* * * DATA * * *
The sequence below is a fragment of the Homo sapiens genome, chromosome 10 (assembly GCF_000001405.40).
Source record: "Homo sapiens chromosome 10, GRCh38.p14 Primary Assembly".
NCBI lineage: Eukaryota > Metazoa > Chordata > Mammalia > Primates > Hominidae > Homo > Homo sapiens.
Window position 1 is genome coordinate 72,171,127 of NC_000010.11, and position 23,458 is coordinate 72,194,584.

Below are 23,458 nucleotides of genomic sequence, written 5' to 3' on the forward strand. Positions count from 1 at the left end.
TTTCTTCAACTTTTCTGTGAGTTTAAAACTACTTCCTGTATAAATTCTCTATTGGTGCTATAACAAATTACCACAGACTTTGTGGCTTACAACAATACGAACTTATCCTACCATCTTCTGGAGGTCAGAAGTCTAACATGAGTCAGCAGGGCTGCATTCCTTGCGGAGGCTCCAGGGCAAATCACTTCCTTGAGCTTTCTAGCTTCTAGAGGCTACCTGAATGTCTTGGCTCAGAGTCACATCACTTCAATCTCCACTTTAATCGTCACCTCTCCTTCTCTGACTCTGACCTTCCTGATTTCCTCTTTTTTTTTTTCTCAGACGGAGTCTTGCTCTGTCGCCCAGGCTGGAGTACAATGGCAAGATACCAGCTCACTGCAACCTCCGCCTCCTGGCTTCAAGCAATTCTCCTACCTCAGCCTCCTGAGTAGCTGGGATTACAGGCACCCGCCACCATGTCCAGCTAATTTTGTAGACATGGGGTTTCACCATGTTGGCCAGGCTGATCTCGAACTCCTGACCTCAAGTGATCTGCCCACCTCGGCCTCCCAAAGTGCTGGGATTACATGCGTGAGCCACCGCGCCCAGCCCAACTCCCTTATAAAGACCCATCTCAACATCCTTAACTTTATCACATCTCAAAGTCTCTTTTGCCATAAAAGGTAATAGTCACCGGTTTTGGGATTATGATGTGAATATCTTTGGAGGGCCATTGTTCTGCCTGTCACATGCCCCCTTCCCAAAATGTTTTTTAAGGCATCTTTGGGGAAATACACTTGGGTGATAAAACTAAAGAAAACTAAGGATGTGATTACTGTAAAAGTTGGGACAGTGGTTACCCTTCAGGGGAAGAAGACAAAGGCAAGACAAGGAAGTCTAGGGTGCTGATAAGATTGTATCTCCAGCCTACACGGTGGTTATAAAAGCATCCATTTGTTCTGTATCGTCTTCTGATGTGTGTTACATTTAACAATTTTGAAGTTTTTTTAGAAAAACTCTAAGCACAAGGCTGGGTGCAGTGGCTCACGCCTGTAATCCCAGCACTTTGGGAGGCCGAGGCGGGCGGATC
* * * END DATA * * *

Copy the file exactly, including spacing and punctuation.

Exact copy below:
The sequence below is a fragment of the Homo sapiens genome, chromosome 10 (assembly GCF_000001405.40).
Source record: "Homo sapiens chromosome 10, GRCh38.p14 Primary Assembly".
NCBI lineage: Eukaryota > Metazoa > Chordata > Mammalia > Primates > Hominidae > Homo > Homo sapiens.
Window position 1 is genome coordinate 72,171,127 of NC_000010.11, and position 23,458 is coordinate 72,194,584.

Below are 23,458 nucleotides of genomic sequence, written 5' to 3' on the forward strand. Positions count from 1 at the left end.
TTTCTTCAACTTTTCTGTGAGTTTAAAACTACTTCCTGTATAAATTCTCTATTGGTGCTATAACAAATTACCACAGACTTTGTGGCTTACAACAATACGAACTTATCCTACCATCTTCTGGAGGTCAGAAGTCTAACATGAGTCAGCAGGGCTGCATTCCTTGCGGAGGCTCCAGGGCAAATCACTTCCTTGAGCTTTCTAGCTTCTAGAGGCTACCTGAATGTCTTGGCTCAGAGTCACATCACTTCAATCTCCACTTTAATCGTCACCTCTCCTTCTCTGACTCTGACCTTCCTGATTTCCTCTTTTTTTTTTTCTCAGACGGAGTCTTGCTCTGTCGCCCAGGCTGGAGTACAATGGCAAGATACCAGCTCACTGCAACCTCCGCCTCCTGGCTTCAAGCAATTCTCCTACCTCAGCCTCCTGAGTAGCTGGGATTACAGGCACCCGCCACCATGTCCAGCTAATTTTGTAGACATGGGGTTTCACCATGTTGGCCAGGCTGATCTCGAACTCCTGACCTCAAGTGATCTGCCCACCTCGGCCTCCCAAAGTGCTGGGATTACATGCGTGAGCCACCGCGCCCAGCCCAACTCCCTTATAAAGACCCATCTCAACATCCTTAACTTTATCACATCTCAAAGTCTCTTTTGCCATAAAAGGTAATAGTCACCGGTTTTGGGATTATGATGTGAATATCTTTGGAGGGCCATTGTTCTGCCTGTCACATGCCCCCTTCCCAAAATGTTTTTTAAGGCATCTTTGGGGAAATACACTTGGGTGATAAAACTAAAGAAAACTAAGGATGTGATTACTGTAAAAGTTGGGACAGTGGTTACCCTTCAGGGGAAGAAGACAAAGGCAAGACAAGGAAGTCTAGGGTGCTGATAAGATTGTATCTCCAGCCTACACGGTGGTTATAAAAGCATCCATTTGTTCTGTATCGTCTTCTGATGTGTGTTACATTTAACAATTTTGAAGTTTTTTTAGAAAAACTCTAAGCACAAGGCTGGGTGCAGTGGCTCACGCCTGTAATCCCAGCACTTTGGGAGGCCGAGGCGGGCGGATC